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New to reloading
Discussion regarding the reloading of ammunition and tuning of loads for accuracy
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84jeepj10
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Joined: Apr 18, 2007
Posts: 66
Location: Ft. Hood, TX

PostPosted: Mon May 07, 2007 8:17 pm    Post subject: Re: New to reloading Reply with quote

Why do you suggest the Federal #210m Gold Medal Match primers? What advantages do they have over standard Fed #210 primers?

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d_hoffman
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Joined: Feb 13, 2007
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Location: Chillicothe, Ohio

PostPosted: Mon May 07, 2007 9:35 pm    Post subject: Re: New to reloading Reply with quote

They are a higher grade, more consistant primer used a lot in competition. Just like match grade bullets, they are a little more accurate.

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K.W.
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Joined: Mar 19, 2007
Posts: 348
Location: Finland

PostPosted: Tue May 08, 2007 12:10 am    Post subject: Re: New to reloading Reply with quote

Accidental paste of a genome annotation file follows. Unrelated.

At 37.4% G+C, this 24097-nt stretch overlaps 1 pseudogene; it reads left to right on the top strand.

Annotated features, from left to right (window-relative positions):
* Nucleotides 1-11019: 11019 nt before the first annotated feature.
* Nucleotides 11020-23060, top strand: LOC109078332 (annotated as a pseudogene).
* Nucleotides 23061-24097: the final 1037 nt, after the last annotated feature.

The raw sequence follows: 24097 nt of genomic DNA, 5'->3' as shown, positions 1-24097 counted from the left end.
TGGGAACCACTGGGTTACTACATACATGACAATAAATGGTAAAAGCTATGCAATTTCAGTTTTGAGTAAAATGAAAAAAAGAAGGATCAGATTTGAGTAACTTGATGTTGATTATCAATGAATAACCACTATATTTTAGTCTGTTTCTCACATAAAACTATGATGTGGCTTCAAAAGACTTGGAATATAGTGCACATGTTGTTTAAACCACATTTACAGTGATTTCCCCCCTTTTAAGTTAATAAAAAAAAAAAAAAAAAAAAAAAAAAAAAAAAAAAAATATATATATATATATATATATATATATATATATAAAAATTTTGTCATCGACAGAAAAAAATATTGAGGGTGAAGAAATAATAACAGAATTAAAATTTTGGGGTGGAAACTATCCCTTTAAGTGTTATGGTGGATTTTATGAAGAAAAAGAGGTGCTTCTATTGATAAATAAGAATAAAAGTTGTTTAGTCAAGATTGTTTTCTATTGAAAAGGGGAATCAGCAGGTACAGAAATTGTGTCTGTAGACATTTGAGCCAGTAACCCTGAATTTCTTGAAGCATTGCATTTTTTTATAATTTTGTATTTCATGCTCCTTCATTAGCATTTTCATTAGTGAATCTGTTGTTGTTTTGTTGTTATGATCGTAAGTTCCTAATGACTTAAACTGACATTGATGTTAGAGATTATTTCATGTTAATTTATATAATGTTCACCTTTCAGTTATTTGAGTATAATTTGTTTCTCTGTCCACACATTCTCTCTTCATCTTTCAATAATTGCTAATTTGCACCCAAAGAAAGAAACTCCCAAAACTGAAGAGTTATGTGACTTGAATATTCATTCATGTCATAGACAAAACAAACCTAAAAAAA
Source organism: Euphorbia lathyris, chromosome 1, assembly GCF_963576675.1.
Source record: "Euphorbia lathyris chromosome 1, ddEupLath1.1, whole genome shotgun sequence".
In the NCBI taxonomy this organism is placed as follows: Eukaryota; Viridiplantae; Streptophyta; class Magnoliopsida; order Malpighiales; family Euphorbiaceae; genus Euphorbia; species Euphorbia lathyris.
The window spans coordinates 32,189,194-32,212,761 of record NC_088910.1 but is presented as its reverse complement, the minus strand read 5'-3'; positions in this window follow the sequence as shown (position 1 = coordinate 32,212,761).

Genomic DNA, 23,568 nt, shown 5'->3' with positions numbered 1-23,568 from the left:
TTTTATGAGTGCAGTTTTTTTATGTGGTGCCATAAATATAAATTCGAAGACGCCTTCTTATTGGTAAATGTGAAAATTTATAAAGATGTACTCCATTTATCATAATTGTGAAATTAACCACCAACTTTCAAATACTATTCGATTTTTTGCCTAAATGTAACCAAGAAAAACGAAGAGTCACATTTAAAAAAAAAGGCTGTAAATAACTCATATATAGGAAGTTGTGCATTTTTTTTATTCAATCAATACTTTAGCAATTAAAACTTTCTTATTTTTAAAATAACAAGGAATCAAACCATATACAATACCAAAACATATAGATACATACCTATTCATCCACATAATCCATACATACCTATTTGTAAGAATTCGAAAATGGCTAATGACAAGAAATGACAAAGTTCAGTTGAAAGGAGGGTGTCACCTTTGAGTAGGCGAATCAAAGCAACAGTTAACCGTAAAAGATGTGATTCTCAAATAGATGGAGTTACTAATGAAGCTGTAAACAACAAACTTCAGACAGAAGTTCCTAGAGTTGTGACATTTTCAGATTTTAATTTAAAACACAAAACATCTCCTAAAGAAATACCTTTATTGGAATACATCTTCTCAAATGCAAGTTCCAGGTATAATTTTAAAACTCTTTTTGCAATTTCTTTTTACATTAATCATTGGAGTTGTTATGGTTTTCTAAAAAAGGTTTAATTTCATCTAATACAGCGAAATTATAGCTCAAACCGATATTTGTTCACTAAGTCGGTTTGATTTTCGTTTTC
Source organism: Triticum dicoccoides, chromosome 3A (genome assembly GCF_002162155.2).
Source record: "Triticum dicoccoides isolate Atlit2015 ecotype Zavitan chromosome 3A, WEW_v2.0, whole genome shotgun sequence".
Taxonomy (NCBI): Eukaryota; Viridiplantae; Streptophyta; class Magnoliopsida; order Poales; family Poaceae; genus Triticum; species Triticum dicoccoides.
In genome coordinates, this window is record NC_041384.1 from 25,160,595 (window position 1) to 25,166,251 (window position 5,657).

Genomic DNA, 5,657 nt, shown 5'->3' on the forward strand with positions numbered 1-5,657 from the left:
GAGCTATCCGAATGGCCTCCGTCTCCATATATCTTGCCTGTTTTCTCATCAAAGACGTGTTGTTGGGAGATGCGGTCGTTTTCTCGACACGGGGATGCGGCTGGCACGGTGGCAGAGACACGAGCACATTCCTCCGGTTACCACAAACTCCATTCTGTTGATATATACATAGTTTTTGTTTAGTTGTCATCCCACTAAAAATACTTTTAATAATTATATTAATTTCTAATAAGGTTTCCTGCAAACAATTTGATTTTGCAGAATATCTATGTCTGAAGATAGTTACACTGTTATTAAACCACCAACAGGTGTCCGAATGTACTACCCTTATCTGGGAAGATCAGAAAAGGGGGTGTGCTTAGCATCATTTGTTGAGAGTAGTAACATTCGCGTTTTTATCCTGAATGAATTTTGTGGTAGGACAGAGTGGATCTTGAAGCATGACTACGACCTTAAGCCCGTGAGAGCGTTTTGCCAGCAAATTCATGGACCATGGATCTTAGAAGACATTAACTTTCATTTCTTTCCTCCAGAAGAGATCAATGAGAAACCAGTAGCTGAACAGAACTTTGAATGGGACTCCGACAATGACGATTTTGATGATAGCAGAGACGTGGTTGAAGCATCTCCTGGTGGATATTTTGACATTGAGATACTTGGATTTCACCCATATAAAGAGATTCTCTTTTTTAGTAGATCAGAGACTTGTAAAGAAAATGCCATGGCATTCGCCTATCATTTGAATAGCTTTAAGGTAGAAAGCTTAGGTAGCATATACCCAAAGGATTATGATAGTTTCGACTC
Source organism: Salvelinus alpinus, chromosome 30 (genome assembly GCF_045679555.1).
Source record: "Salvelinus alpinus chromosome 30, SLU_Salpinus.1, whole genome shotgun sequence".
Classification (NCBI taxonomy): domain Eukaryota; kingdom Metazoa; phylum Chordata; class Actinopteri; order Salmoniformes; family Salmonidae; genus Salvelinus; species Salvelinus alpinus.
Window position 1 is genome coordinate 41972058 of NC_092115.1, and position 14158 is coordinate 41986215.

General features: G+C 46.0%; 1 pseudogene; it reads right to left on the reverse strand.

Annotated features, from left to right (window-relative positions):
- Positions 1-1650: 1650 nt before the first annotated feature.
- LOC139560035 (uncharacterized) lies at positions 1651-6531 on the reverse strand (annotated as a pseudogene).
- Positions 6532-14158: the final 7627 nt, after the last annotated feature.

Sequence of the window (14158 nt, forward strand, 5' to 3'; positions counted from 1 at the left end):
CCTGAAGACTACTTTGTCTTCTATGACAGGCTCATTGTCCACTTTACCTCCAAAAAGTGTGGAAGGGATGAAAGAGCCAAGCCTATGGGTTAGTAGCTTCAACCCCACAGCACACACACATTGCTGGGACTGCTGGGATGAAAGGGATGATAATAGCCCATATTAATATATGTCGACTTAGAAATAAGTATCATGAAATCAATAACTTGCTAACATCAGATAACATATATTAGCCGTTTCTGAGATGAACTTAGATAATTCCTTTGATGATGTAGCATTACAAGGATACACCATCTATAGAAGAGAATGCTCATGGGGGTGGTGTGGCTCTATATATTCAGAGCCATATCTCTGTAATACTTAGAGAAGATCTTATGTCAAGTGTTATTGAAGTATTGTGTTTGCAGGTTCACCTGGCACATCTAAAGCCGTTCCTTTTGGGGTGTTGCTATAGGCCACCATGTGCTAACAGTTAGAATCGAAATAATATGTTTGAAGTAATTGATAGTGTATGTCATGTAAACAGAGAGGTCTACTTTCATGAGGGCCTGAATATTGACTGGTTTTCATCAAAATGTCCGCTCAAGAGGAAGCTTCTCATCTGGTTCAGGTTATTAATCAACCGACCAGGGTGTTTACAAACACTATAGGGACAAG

I assume you have not reloaded a lot, at least not enough to get into much experimenting. If or when you do, you will try some things that shoot so inaccurately that firing all of the ammo will be a waste. THAT'S when you will use a bullet puller to salvage the components for reuse. Shocked

Finland? Can you ship me a SAKO for cheap? :-D[/quote].......Hello everybody. First: Sako is no more Sako. It is now third class Sako/Beretta. I mean new modell 85. Sako´s birth day modell 75 was last real Sako(so and so). Sako is cheaper in USA than for me here in Finland, I think so. I am not home and have no prislist (taking care chicken box-grandson) . Maby cheapist is USA-$ 2500 in Finland. Second: Iam 68 year old and keeping reload tents of years.Now days I keep reloading 12 my own calipers.(ofcourse I need some more, but my wife and police says
: that is inaf) When I start making a new load, I use cheep bullets(made in Bosnia- Hertzegovina or Tsech- Rebublik). No ok-loads I keep shooting standing position. I like it more than some bullet puller. I hope, that this writing is something you can to read. With frendship Kauko